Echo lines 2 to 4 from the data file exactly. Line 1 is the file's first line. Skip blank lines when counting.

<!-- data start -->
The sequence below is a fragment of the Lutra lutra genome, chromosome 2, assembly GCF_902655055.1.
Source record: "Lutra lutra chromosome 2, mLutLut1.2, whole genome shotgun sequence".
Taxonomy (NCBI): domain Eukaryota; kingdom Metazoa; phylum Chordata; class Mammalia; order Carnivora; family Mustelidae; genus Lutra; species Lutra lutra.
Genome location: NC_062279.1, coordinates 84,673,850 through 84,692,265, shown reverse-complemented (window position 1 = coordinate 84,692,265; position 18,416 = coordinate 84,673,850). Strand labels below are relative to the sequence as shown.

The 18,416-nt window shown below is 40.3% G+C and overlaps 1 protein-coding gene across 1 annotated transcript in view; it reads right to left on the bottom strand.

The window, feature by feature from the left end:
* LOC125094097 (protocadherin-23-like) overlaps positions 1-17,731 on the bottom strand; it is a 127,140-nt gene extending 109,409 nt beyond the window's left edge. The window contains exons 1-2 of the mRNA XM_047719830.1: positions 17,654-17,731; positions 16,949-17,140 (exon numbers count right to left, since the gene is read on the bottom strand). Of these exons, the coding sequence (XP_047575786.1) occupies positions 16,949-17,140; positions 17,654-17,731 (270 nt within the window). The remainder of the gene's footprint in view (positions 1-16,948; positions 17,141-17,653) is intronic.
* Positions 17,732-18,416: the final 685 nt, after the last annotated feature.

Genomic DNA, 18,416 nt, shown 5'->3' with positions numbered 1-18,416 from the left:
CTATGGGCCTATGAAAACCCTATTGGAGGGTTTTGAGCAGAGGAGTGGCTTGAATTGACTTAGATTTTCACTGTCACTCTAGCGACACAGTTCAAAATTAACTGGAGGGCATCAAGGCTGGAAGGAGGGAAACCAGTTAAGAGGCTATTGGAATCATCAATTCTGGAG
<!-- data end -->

Source record: "Lutra lutra chromosome 2, mLutLut1.2, whole genome shotgun sequence".
Taxonomy (NCBI): domain Eukaryota; kingdom Metazoa; phylum Chordata; class Mammalia; order Carnivora; family Mustelidae; genus Lutra; species Lutra lutra.
Genome location: NC_062279.1, coordinates 84,673,850 through 84,692,265, shown reverse-complemented (window position 1 = coordinate 84,692,265; position 18,416 = coordinate 84,673,850). Strand labels below are relative to the sequence as shown.